Welcome to your free Introduction to Relative Clauses lesson! In this topic we talk about:
Relative clauses with people
Here is an example of a sentence with a relative clause:
The girl who came to the party is called Marie.
“Who came to the party” is a relative clause. It is added to a sentence to give more clarification to what, or who the speaker is talking about:
The man who worked with us was German.
(“who worked with us” tells us which man.”)
The kids who vandalised my car will be found.
(‘who vandalised my car’ tells us which kids.”)
What’s the name of the person who called you?
(‘who called you’ tells us which person.”)
When you’re talking about people, you can replace WHO with THAT, but you cannot use WHICH.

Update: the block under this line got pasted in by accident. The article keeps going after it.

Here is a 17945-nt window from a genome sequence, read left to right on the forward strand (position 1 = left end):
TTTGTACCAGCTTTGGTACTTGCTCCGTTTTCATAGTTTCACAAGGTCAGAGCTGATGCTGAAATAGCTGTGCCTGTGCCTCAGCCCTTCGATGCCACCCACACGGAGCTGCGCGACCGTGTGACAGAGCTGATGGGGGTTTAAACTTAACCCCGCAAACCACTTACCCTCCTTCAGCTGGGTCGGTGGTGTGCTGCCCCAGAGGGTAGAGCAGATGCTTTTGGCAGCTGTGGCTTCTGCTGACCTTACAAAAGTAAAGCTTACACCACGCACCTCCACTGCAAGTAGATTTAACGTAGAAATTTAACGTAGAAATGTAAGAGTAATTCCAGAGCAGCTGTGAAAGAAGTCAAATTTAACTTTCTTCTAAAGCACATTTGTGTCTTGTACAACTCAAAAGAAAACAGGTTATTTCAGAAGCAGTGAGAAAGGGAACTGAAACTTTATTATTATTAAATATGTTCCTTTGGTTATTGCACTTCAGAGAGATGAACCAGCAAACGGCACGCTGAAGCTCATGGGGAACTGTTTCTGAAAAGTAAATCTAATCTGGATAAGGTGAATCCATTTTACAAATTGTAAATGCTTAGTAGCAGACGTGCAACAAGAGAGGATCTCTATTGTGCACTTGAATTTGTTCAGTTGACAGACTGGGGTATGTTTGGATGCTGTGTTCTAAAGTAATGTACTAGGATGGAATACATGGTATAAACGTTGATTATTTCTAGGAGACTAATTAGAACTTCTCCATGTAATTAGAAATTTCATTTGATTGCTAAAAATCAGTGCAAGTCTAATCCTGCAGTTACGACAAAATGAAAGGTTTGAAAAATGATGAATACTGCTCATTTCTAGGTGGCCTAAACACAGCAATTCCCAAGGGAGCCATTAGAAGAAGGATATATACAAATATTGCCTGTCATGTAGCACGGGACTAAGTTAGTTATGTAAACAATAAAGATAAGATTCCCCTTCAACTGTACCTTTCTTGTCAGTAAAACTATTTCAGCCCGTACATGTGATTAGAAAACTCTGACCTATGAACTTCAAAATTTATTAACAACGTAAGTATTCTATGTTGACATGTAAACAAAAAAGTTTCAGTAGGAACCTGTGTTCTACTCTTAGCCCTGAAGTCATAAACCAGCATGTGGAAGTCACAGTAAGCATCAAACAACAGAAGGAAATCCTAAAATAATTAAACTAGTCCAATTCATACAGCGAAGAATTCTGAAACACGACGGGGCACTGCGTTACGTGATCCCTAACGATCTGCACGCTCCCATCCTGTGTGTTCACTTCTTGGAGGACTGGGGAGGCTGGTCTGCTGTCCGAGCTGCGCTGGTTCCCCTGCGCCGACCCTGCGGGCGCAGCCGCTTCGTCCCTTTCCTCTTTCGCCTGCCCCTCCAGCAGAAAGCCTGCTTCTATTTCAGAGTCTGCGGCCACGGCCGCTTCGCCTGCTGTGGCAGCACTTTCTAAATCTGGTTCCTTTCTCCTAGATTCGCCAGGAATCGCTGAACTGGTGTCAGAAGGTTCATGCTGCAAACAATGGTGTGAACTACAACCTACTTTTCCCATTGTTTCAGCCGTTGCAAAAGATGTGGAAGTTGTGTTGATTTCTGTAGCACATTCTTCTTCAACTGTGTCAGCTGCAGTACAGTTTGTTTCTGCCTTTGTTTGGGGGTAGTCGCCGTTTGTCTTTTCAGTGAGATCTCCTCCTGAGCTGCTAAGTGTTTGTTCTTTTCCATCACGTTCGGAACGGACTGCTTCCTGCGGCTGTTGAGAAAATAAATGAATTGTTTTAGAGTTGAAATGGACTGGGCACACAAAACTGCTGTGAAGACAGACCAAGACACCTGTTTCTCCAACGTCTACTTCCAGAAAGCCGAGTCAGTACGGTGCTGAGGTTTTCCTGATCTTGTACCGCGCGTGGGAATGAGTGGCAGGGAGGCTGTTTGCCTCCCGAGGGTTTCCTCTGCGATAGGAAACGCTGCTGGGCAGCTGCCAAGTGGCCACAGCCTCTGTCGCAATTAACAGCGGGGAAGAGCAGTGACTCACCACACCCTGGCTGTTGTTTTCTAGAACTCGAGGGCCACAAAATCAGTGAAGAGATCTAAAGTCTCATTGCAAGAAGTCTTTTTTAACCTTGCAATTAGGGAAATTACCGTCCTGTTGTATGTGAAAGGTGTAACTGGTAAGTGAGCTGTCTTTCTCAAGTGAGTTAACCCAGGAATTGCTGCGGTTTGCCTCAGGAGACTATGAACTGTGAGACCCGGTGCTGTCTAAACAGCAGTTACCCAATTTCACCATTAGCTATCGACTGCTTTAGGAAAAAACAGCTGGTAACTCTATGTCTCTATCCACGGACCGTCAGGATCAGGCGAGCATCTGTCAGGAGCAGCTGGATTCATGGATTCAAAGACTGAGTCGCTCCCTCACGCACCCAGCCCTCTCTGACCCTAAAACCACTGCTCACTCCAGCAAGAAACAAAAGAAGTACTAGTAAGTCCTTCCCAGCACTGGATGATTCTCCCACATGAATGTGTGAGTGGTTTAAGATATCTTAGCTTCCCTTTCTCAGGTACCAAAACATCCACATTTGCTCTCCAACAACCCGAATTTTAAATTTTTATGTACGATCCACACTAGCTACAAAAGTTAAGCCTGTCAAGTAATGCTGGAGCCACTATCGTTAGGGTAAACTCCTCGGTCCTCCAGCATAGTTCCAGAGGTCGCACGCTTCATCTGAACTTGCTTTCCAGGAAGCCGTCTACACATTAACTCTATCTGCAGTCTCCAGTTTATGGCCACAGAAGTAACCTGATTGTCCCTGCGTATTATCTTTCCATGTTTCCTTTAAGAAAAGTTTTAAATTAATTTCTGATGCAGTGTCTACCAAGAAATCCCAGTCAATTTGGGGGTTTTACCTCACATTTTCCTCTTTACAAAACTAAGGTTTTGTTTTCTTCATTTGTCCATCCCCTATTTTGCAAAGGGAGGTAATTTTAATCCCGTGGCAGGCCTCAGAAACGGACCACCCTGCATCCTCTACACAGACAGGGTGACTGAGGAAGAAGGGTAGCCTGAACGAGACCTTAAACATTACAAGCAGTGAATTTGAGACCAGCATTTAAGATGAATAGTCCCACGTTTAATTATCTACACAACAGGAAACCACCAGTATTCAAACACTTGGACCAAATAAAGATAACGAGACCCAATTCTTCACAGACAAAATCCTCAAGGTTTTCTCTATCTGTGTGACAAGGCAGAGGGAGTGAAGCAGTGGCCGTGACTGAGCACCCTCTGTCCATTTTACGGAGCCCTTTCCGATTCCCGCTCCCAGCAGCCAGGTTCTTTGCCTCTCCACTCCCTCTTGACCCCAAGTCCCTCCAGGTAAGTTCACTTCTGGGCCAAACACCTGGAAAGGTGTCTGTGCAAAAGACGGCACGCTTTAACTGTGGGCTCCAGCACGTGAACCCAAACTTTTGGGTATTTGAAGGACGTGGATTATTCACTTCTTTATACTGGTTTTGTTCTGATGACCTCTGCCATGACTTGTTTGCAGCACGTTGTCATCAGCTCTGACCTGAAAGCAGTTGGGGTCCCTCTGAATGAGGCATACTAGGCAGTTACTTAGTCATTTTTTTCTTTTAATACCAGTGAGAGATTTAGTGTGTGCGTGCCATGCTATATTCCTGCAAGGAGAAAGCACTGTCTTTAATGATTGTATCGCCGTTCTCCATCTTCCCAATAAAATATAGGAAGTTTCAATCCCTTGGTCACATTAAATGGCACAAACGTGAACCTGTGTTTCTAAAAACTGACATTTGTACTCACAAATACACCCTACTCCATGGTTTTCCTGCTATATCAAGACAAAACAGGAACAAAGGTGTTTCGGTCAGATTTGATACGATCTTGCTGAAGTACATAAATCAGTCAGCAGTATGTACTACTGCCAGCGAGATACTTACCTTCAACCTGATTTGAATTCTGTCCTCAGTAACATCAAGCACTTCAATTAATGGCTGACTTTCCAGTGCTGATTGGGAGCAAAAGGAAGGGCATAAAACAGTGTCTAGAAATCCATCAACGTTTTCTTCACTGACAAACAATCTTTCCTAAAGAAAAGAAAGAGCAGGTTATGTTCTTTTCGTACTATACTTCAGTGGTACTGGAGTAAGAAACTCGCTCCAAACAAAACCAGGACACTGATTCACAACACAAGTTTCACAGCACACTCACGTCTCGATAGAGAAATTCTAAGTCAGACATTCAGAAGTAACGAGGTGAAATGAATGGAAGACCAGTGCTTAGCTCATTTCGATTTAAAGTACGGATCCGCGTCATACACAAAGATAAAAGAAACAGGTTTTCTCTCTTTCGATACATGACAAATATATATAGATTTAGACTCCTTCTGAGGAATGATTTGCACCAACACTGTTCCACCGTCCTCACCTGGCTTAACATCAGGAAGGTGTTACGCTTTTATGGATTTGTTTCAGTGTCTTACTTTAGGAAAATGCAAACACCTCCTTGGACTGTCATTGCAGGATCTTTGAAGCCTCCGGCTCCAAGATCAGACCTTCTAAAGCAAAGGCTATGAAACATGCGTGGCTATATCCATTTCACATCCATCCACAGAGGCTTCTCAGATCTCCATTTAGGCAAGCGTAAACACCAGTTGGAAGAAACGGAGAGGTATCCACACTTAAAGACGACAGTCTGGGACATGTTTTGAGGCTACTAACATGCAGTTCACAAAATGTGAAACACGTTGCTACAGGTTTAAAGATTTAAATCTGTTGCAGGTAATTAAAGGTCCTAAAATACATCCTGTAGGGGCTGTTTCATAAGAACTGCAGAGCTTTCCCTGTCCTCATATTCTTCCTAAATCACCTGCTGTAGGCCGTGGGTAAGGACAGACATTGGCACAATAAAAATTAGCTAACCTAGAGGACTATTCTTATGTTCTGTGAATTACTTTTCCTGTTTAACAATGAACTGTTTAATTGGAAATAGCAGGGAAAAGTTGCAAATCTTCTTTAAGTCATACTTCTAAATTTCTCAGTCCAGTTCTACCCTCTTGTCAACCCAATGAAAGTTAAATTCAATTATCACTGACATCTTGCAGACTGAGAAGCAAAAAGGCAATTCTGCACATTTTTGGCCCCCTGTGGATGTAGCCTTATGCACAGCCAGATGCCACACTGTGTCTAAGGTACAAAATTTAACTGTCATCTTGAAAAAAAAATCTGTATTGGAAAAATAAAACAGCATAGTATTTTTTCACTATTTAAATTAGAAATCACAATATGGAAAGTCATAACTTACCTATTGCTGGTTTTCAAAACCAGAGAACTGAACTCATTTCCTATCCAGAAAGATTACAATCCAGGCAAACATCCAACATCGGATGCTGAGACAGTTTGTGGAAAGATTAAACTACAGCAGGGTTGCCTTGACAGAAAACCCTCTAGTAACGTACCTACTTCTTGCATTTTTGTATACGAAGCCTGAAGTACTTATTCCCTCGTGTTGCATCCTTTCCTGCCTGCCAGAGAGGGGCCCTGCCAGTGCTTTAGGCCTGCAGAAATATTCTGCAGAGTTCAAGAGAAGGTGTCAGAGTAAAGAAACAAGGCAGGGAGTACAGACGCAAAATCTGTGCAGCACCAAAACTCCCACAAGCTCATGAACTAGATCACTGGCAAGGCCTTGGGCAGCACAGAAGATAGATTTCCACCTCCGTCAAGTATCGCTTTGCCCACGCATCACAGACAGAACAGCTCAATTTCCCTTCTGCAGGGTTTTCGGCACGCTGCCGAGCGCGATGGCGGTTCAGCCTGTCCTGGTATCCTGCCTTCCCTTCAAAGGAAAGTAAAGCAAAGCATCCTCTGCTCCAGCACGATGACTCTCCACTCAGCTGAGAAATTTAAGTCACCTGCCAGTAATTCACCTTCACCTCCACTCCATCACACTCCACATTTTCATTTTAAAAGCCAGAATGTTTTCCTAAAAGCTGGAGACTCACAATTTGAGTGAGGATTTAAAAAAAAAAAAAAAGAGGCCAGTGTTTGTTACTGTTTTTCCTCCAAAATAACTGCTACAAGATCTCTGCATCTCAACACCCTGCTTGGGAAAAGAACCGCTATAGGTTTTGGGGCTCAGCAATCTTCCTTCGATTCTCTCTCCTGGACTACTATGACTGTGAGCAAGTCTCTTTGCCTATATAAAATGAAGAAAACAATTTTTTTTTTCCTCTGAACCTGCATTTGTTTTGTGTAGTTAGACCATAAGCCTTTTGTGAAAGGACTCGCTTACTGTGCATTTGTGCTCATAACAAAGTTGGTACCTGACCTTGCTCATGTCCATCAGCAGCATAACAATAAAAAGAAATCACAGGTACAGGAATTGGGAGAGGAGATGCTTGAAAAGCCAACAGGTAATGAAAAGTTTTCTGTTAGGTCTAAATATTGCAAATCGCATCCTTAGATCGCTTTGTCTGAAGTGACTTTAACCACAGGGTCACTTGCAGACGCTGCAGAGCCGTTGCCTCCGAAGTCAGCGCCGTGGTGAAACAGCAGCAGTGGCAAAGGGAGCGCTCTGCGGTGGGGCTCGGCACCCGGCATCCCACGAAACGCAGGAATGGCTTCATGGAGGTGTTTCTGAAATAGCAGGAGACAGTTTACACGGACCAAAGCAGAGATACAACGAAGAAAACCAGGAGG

The man that worked with us was German.
The kids that vandalised my car will be found.
What’s the name of the person that called you?
Relative clauses with things
When referring to things, we use WHICH or THAT. We do not use WHO.
My car which wasn’t expensive is still running after ten years.
I make sandwiches that taste delicious.
The road that goes to town is now open again.
WHAT and THAT
WHAT means “the thing/things that”. Compare these sentences:
What happened was terrible.
(the thing that happened)
Everything that happened was terrible.
The road that was closed is now open.
(not “The road
- Use relative clauses to give more clarification to what, or who you are talking about.
- For people, use WHO or THAT.
- For objects, use WHICH or THAT.